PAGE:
Six years of celebrating International Dance Day

For those who might not be aware, Let’s Dance International Frontiers has a long standing tradition of launching the festival each year on 29 April, International Dance Day. International Dance Day was first introduced in 1982 by the International Dance Council (Conseil International de la Danse, CID) part of UNESCO. The day itself marks the anniversary of the birth of Jean-Georges Noverre, often credited as the creator of modern ballet, although all forms of dance are a cause for celebration on this day.

The intention of International Dance Day is to celebrate dance, promoting international exchange of knowledge and practice in dance, stimulate creation, breakdown barriers and increase public awareness and engagement in dance. Let’s Dance International Frontiers is linked with a network of global celebrations.

Let’s Dance International Frontiers has always held close to its heart the aim of bringing diversity to the forefront in dance in particular. So we decided to take a quick look back at our launch events from the last five years, and also tell you a little about what is in stall for International Dance Day 2016.

2011 marked the first festival, the launch on International Dance Day by young people Respect Company and introduced the main elements that would be the structure of LDIF, introducing Signatures, the conference and the importance of showcasing both emerging and established artists.


In 2012, LDIF had the honour of being an official Cultural Olympiad projects with a programme reflecting the rich diversity of Leicester and beyond. The launch event that year was due to take place outside, allowing large crowds to gather and enjoy the performance, however heavy rain saw a change of plan! Fortunately the Athena offered their space and 700 people were treated to an outstanding performance by local dance group Addict and an awe inspiring showcase from the world dance champions, and Britain’s Got Talent stars Flawless.

IMGP5517 Credit Imaan Hakeem

The following year, in 2013, LDIF celebrated International Dance Day with a big dance party. X Factor star Misha B, MOBO award winner Akala, and local DJs got the crowds moving whilst the Associació Capoeira Topázio BCN, BBoy Stix and the Roc Kidz Crew showed off their skills. Having so many different artists from all different backgrounds involved in this event set the tone for the rest of the festival, introducing audiences to new styles and perspectives and encouraging everyone to get moving!

Credit Katarina Salmon (171)

2014 saw London dance crew Hypnotick team up with Carnival stalwarts Mahogany with a multi-art form spectacle; acrobatic street dance, carnival costumes, puppet creations and a good vs evil story! This family friendly occasion treated Leicester audiences to an innovative performance; we couldn’t sum it up the 2014 programme better than one audience member who said: “I think it’s wonderful to come to a dance event where all kinds of shapes and sizes, and variety of people, wonderful diversity… dance is for everyone isn’t it?”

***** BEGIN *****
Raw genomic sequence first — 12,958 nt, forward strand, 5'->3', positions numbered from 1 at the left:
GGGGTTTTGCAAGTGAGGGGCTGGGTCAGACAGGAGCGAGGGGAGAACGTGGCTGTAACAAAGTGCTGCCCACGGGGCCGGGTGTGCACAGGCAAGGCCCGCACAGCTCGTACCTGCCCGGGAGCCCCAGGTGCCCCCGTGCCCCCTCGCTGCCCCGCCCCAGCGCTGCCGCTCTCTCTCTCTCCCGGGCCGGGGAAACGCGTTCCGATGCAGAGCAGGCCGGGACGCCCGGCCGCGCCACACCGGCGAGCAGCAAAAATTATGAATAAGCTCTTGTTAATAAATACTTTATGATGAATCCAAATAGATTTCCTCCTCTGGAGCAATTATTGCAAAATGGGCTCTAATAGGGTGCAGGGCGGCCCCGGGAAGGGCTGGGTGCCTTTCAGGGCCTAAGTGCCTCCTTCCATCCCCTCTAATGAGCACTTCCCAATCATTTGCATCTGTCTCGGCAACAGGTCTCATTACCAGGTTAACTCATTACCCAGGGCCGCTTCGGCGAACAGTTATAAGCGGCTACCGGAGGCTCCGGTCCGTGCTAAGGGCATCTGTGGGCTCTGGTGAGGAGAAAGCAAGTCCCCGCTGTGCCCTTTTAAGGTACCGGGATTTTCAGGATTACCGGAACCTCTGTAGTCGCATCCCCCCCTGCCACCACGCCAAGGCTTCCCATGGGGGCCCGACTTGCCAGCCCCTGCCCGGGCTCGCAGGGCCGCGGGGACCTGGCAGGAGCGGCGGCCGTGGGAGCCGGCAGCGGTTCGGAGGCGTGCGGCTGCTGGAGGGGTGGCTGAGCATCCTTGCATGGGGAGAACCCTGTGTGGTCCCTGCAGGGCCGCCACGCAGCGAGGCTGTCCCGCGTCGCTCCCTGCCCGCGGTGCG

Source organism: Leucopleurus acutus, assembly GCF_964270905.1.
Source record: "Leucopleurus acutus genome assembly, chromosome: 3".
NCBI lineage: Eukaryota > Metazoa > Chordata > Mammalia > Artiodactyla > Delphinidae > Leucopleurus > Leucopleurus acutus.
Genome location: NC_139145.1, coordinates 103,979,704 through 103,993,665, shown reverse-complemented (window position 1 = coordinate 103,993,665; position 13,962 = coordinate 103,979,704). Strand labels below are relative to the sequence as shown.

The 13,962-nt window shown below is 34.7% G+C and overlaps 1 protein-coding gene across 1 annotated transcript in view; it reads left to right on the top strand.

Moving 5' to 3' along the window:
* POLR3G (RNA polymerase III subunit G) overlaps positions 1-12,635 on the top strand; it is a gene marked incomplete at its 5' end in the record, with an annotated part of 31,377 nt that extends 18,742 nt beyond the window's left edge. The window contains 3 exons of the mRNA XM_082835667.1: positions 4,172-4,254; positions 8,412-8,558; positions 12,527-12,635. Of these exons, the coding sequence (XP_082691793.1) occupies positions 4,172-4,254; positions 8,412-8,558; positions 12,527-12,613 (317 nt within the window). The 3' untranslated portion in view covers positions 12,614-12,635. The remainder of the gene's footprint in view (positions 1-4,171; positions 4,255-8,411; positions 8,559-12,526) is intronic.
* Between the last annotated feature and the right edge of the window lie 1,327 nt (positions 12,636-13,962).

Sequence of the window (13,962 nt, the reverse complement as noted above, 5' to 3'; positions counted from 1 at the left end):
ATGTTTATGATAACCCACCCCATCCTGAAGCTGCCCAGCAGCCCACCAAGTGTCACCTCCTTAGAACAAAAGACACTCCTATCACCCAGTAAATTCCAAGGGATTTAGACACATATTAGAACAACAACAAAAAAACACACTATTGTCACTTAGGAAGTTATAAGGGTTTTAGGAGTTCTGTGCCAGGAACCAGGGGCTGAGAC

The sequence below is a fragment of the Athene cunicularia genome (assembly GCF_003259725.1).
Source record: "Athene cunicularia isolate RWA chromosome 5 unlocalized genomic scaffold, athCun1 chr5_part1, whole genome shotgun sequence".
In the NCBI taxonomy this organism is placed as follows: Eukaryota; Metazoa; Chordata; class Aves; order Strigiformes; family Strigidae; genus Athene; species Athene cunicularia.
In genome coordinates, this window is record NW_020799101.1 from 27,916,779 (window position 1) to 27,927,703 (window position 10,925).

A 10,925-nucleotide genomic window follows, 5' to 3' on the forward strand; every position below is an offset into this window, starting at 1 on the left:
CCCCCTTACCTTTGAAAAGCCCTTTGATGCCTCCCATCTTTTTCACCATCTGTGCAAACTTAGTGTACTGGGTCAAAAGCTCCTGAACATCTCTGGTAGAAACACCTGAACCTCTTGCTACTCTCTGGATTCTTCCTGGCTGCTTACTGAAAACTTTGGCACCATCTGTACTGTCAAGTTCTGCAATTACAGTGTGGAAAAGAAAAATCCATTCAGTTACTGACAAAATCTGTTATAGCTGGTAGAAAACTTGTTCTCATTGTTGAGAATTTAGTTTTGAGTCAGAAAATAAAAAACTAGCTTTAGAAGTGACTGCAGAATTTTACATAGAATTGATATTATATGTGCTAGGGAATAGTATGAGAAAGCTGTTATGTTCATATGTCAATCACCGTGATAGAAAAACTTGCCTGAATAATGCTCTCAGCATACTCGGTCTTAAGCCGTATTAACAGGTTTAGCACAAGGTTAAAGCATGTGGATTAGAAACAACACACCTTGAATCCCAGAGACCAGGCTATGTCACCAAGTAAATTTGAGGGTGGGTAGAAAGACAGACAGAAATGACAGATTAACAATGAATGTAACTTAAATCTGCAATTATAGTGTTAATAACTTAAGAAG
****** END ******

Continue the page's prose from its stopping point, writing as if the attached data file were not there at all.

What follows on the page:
Last year, in 2015, to mark LDIF’s fifth birthday we were treated to a specially commissioned work from New Orleans based dance and choreographer Maya Taylor. In the ornate setting of City Rooms, Maya performed ‘Under the Glass Bell’, an exploration of the journey following grief and the feelings of isolation, anger, heartbreak and acceptance, accompanied by an original score by Dustin Gledhill. The intimate occasion saw audience members of all ages stunned into silence by Maya’s haunting solo, and reminded us of how dance can often be used to express emotions where words can’t suffice.


So what’s in stall for 2016? This year we are thrilled to welcome back Catherine Dénécy, who some might remember from LDIF13 with her entrancing work Unpeubecoupalafoliepasdutout, borne of the real-life experiences of leaving Guadeloupe for the USA, whilst keeping true to one’s self, identity and heritage. On 29 April 2016, Catherine will return to the festival with her new work Mi-Chaud, Mi-Froid: on ne peut pas plaire á tout le monde (mid-hot, mid-cold: you can’t please everyone). Taking place in the historic New Walk Museum and Art Gallery, in the Victorian Salon, Catherine and her company of musicians will explore powerful women in French-Guadeloupean politics to the soundscape of Nina Simone, Tina Turner and others. The performance is not to be missed, and we hope you will join us to celebrate a day marking dance, diversity and collaboration.

Mi-Chaud Mi-Froid, Catherine Dénécy, Photographer Philippe Virapin (3)

Click here to book tickets for Let’s Dance International Frontiers 2016 launch: Mi-Chaud, Mi-Froid by Catherine Dénécy.